Opportunities for Comment
If adopted as proposed, the proposed definition of WOTUS would fundamentally alter, and substantially narrow, the scope of the federal government’s authority under the CWA. As discussed above, the public comment period will open upon publication of the proposal in the Federal Register. In addition, the Agencies have already scheduled a public webcast on January 10, 2019 and a public listening session in Kansas City, Kansas on January 23, 2019.
The Agencies are specifically soliciting comments on several key aspects of their proposal, including the following:
- Whether the “significant nexus” test must be a component of the proposed new definition of WOTUS.
- Whether the definition of “tributary” should be limited to perennial waters only and not those with intermittent flows.
- Whether “effluent-dependent streams” should be included in the definition of “tributary.”
- Whether the jurisdictional cut-off for “adjacent wetlands” should be within the wetland or at the wetland’s outer limits.
- Whether a ditch can be both a “point source” and a WOTUS under the CWA.
- Whether the Agencies should work with states to develop, and make publicly available, state-of-the-art geospatial data tools that could be used to identify the locations of WOTUS.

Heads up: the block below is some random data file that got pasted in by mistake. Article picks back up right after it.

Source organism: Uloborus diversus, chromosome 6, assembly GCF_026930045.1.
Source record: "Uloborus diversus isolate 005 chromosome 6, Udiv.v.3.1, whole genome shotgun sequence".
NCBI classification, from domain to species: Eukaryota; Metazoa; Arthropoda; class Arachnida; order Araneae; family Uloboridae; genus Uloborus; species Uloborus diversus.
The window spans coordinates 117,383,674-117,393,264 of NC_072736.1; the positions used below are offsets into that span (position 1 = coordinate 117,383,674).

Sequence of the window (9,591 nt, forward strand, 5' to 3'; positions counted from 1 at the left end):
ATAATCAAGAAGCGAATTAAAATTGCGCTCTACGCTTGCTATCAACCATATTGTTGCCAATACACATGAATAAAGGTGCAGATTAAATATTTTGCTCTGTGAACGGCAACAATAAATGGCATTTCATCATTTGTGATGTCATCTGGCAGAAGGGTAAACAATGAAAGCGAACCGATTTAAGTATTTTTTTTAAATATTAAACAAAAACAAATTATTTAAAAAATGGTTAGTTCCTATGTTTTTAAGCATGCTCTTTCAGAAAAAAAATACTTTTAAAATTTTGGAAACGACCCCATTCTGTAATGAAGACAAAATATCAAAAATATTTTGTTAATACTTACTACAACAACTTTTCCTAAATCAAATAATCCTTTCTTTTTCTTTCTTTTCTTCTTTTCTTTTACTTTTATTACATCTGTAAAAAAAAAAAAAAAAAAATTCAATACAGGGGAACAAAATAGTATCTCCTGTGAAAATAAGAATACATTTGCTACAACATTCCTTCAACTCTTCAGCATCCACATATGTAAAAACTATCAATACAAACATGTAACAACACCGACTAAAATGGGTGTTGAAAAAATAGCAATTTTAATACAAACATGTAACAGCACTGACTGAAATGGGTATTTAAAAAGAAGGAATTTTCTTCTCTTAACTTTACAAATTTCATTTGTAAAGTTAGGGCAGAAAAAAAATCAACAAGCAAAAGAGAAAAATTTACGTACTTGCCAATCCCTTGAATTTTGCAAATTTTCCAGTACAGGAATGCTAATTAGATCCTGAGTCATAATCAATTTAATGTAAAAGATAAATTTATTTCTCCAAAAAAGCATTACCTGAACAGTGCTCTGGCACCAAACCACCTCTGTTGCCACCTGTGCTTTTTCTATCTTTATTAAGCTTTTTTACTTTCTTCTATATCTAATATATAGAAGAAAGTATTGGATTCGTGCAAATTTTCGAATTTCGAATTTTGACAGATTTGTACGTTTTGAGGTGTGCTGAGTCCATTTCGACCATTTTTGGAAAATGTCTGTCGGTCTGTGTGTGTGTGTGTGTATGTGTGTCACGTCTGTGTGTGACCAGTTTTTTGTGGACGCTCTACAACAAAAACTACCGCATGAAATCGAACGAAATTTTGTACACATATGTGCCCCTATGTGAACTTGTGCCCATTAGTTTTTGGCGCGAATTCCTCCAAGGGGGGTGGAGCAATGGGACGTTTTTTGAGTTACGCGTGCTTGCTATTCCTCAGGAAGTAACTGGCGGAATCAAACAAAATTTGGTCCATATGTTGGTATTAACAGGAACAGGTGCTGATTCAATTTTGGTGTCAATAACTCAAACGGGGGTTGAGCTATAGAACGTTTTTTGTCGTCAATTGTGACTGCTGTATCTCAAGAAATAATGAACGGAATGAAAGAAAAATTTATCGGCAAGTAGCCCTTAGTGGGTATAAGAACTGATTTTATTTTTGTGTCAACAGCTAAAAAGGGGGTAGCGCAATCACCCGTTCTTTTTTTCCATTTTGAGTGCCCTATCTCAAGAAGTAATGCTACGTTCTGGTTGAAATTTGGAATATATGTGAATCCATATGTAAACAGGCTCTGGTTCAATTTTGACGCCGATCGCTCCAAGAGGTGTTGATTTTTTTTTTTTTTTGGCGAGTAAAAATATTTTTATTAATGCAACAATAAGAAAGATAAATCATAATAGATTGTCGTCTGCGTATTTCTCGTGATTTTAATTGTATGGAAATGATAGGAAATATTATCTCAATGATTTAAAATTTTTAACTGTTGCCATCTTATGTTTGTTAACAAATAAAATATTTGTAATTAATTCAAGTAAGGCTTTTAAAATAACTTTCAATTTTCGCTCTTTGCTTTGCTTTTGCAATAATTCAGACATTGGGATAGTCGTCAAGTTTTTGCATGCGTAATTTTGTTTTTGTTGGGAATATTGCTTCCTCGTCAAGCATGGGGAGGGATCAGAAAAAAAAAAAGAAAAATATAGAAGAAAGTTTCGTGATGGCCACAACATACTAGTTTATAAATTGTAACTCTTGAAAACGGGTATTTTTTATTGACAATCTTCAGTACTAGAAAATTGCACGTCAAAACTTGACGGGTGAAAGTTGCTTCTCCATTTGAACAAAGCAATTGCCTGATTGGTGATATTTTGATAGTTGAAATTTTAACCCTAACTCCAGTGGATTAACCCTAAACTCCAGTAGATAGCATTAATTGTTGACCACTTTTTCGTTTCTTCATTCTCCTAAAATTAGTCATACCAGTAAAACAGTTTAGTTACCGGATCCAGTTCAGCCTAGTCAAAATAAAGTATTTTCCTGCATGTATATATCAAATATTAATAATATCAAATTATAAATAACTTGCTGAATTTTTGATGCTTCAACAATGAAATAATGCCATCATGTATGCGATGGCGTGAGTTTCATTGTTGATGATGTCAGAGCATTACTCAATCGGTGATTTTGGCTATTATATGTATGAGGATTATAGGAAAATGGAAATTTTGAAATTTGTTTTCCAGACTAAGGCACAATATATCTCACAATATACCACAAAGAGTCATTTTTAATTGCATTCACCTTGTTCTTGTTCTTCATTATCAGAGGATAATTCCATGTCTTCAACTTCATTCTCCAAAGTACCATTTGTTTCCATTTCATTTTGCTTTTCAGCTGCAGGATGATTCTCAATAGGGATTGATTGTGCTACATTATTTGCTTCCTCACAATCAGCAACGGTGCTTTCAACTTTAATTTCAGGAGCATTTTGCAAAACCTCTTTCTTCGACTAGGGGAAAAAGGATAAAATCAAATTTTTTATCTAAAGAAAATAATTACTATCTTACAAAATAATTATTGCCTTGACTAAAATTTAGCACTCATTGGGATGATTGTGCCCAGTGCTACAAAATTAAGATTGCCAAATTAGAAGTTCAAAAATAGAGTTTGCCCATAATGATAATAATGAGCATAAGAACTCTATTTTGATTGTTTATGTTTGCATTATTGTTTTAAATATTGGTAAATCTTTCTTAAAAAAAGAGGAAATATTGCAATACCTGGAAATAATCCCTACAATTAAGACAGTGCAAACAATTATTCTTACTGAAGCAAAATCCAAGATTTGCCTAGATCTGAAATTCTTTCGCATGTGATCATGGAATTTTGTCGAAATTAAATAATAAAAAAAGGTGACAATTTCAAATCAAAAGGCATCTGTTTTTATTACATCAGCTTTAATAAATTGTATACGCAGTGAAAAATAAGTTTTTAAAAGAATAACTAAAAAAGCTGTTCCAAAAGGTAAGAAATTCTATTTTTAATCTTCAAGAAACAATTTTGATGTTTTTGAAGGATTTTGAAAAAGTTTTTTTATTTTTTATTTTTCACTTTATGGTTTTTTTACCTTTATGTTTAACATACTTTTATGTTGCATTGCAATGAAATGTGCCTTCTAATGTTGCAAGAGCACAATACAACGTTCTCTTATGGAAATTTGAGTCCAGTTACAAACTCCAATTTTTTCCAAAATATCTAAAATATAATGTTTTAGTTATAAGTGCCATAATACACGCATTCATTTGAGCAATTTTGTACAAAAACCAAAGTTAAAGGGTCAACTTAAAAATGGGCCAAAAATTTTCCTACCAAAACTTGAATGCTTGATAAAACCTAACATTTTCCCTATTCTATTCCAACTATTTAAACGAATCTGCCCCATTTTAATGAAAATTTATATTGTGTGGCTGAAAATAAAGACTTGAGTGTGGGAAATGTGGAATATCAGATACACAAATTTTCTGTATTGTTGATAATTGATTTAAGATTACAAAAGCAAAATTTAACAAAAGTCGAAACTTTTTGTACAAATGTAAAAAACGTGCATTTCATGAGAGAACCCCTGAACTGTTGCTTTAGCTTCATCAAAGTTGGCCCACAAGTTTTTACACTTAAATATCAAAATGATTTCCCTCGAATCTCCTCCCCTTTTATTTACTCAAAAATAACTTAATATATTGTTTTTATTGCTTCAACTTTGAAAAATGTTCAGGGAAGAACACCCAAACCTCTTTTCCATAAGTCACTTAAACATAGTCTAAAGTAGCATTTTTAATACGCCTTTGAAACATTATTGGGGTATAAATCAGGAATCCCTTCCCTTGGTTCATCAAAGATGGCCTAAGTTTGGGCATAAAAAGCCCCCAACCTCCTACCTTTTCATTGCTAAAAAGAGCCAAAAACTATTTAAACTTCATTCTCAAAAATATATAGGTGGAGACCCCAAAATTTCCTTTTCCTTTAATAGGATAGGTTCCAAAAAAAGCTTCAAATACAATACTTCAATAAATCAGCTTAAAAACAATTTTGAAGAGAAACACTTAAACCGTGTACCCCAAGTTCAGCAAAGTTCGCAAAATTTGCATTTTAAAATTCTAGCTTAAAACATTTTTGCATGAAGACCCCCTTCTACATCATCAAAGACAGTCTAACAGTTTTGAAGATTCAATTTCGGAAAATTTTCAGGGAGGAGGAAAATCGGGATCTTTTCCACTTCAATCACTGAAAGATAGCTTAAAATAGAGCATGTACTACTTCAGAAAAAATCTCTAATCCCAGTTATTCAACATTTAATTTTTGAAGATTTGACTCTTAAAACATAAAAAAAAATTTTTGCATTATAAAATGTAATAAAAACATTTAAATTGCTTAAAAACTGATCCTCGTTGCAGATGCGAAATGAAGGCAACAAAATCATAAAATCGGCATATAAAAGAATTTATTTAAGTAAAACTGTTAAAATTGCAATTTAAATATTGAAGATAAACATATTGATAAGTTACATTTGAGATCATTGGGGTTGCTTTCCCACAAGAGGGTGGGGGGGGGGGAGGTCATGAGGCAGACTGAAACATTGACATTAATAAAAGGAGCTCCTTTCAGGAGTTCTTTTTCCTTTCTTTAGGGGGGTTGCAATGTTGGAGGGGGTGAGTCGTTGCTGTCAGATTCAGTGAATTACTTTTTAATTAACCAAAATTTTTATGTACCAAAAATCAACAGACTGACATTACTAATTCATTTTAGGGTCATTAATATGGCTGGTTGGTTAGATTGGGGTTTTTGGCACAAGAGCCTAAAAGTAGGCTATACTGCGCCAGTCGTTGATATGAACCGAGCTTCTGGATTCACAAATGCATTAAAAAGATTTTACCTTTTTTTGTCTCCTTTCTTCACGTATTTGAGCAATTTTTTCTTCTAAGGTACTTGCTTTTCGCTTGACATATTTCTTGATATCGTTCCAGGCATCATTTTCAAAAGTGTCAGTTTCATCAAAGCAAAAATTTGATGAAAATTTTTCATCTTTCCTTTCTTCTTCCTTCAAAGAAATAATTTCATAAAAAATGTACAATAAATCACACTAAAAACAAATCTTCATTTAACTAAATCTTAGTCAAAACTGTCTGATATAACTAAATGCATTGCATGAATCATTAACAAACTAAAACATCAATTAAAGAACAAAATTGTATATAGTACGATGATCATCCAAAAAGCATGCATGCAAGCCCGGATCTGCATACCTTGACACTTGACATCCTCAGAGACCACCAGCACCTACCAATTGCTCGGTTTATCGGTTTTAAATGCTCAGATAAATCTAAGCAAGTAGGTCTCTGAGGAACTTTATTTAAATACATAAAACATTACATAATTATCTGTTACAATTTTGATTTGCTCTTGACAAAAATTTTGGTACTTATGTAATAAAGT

- The appropriate field methodologies for identifying perennial or intermittent flow and navigability.
Interested parties are encouraged to provide feedback to the Agencies.
It is important to highlight that the Agencies’ proposal is a significant, but not final, step in what undoubtedly will be a lengthy process to re-define WOTUS. As with the CWR, litigation challenging any final rule adopting all or part of the proposal is certain. For example, litigation regarding the CWR began almost immediately upon finalization of the CWR in 2015 and continues today. While this proposal works its way through the rulemaking process and the CWR challenges work their way through the courts, regulated parties are forced to contend with state-dependent differences in the scope of the federal government’s authority under the CWA. These nuances can have significant permitting, compliance, and enforcement implications.
Babst Calland is actively monitoring this rulemaking and is analyzing how it could affect parties from across sectors and industries. If you have questions about the proposed rule or comment procedures, please contact Lisa M. Bruderly at (412) 394-6495 or email@example.com or Gary E. Steinbauer at (412) 394-6590 or firstname.lastname@example.org.
For the full article, click here.